BBQ Blueberry Salmon Bowl

Salmon is an important traditional resource for Indigenous peoples and it continues to be an important part of cultural traditions, social practices, and the economy. As part of its spiritual and cultural significance, salmon is believed to give you positive energy and strength when consumed. Numerous river systems in the Lower Mainland have fall runs of salmon. Chilliwack, Harrison and Capilano, to name a few. Learn more about the significance of salmon from Indigenous Tourism BC. 

Salmon is prepared in a variety of ways, some include: cooked on cedar planks, candied, made into jerky, smoked, canned or cooked on the open fire. 

In this dish, the salmon is served with a blueberry BBQ sauce. Berries are a traditional seasonal ingredient in Indigenous cuisine. Wild blueberries can be found all over Canada and BC is one of the largest producers of blueberries in the world, providing 96% of Canada’s cultivated blueberries. 

The base of this includes wild rice, which is Canada's only native cereal. It is wild grass that grows across Central and Eastern Canada, producing a very valuable grain that has been used by Indigenous people across North America for thousands of years. Learn more about wild rice here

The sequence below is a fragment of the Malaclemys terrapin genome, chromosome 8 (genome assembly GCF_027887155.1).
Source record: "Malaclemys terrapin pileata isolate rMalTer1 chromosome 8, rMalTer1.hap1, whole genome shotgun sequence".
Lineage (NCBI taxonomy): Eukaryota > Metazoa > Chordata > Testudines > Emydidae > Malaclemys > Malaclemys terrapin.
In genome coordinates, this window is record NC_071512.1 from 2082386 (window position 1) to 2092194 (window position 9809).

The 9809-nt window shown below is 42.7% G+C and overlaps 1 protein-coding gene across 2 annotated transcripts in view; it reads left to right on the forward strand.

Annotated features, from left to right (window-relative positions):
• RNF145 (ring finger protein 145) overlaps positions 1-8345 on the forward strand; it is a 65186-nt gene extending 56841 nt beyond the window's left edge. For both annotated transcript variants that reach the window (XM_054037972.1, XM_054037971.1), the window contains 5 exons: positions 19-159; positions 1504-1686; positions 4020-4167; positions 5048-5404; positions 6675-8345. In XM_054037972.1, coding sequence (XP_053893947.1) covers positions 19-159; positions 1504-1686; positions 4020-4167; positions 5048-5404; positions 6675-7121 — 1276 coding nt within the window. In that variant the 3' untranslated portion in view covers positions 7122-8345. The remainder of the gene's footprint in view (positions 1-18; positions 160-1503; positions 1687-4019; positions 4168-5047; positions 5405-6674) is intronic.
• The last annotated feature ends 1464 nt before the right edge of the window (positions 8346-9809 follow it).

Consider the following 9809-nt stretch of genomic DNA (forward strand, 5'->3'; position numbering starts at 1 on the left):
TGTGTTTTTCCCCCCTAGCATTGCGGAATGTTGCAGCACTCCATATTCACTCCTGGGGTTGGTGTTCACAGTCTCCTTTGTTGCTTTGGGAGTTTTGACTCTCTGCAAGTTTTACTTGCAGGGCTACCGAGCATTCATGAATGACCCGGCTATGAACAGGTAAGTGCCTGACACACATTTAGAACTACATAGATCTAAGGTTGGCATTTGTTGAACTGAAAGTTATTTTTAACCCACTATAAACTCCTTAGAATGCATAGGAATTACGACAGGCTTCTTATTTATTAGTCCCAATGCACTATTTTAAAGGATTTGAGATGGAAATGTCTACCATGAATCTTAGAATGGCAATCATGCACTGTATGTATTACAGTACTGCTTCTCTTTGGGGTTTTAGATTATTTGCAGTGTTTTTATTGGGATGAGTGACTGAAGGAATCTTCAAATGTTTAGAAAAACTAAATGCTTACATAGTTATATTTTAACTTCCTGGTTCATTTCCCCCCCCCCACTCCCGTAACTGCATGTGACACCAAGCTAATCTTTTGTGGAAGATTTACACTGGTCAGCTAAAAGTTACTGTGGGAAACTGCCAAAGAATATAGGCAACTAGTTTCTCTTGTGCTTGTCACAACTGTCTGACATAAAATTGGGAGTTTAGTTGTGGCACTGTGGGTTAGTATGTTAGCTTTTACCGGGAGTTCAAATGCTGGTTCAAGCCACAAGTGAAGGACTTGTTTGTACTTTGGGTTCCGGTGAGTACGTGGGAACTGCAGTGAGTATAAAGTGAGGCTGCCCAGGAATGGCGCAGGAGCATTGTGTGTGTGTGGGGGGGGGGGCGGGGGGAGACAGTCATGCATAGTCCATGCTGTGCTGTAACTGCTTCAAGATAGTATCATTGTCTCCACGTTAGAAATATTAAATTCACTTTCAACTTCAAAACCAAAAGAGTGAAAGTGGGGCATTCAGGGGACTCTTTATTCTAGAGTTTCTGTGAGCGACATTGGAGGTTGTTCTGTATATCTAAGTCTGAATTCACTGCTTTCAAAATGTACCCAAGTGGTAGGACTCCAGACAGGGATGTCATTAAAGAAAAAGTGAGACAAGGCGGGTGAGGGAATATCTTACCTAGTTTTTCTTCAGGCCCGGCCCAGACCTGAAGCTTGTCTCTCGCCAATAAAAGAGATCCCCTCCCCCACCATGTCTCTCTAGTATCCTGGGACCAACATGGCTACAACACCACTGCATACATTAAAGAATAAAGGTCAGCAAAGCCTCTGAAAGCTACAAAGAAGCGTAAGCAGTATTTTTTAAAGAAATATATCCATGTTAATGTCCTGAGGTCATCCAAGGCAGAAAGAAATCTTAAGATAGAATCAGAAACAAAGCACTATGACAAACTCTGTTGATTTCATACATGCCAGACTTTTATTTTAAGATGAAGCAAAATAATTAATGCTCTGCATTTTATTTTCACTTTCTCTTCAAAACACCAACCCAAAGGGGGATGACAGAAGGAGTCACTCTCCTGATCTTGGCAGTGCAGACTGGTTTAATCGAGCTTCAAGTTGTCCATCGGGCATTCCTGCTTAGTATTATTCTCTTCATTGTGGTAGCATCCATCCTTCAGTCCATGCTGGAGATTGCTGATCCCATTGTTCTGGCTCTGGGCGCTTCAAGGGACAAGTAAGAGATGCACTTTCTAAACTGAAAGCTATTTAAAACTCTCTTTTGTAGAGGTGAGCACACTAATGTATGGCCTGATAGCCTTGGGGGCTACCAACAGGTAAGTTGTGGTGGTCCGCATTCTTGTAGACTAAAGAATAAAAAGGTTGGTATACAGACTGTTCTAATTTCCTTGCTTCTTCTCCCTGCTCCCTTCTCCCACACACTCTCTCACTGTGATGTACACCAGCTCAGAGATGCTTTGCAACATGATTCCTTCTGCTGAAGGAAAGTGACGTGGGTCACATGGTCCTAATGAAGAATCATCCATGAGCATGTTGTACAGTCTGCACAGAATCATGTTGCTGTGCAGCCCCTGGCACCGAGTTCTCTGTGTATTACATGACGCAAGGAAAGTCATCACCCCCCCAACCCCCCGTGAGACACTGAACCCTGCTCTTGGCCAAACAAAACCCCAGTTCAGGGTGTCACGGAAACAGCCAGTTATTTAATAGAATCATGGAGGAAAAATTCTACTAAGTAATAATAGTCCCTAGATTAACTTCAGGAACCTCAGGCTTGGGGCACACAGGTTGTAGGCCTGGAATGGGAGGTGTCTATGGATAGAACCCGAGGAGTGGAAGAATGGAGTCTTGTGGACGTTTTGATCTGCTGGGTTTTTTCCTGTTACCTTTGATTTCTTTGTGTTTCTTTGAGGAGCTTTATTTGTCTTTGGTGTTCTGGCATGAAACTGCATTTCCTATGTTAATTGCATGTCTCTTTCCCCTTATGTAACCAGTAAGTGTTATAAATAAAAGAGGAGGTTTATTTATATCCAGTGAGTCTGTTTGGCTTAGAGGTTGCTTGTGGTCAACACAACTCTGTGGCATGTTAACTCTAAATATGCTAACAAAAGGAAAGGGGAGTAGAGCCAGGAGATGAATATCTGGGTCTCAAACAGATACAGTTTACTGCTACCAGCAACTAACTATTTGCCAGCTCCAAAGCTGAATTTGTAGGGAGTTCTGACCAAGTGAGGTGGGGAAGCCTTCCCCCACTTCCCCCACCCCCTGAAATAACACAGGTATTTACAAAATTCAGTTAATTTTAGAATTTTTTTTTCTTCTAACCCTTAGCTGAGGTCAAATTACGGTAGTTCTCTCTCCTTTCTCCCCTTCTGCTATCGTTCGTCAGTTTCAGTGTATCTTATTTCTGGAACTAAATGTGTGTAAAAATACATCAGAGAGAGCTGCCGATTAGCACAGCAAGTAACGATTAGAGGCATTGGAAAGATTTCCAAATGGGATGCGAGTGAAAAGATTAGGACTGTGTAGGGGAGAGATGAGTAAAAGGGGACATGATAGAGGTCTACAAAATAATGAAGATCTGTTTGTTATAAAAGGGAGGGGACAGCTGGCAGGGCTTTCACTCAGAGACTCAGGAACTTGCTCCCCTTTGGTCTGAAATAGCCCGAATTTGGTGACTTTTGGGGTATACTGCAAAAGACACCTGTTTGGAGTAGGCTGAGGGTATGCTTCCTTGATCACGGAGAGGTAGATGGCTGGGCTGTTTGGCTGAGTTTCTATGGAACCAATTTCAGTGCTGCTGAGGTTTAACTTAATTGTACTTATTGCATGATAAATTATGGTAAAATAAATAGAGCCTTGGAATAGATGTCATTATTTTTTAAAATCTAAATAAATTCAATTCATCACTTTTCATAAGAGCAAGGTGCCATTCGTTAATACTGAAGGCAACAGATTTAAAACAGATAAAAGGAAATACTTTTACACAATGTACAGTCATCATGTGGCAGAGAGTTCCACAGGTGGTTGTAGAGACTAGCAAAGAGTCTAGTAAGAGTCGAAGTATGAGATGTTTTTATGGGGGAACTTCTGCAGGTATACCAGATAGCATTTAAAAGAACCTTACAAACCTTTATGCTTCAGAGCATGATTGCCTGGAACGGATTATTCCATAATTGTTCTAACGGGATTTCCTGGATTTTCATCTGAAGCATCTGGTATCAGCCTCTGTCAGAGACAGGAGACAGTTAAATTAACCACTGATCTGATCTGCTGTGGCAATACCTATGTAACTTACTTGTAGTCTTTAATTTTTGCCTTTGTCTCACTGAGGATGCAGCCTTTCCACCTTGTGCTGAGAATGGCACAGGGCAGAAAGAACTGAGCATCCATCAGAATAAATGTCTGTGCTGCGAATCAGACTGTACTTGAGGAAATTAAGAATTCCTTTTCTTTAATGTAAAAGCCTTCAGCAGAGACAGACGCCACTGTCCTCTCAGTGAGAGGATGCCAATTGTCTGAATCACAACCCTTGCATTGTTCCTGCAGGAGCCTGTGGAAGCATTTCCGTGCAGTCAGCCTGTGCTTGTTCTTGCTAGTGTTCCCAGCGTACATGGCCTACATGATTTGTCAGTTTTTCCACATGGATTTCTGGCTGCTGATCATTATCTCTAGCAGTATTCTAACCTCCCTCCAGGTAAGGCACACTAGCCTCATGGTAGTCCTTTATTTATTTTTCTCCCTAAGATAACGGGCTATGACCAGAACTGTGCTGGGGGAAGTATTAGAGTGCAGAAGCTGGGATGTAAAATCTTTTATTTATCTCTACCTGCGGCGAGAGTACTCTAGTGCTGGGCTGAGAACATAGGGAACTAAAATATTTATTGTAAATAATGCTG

Teetlit Gwich’in Language Lesson

Fish | Tuk
Berry | Jak

After picking wild blueberries we usually cook them down to top our bannock or make into loaves, muffins and trifles. But they can be used in both savoury and sweet dishes—I find the blueberries complement the salmon bowl very well. The slight sweetness pairs well with the fish and wild rice.

In the Northwest Territories after ice fishing the Gwich'in people clean their caught fish (loche) and they cook the fish liver after discarding the veins. They add the fish eggs and remove excess oil, add flour, sugar and berries. It is then put into baking dishes, frozen and cut into squares usually eaten frozen.

-Chef Stephanie

Meet The Chef

Steph Baryluk 

Chef Steph is Teetl'it Gwich'in and is from Teetl'it Zheh (Fort McPherson), Treaty 11 Territory located in the Northwest Territories. She now resides in Tsawwassen, BC with her husband and two kids. After completing her Red Seal as a Cook she knew she wanted to do more with her Indigenous roots. Chef Steph has hosted cooking classes and speaking engagements in her hometown and launched her own company, MRS B’S JERKY, which is a play on traditional caribou dried meat ‘Nilii Gaii’ but made with beef. She’s excited for the next steps with Indigenous cuisine.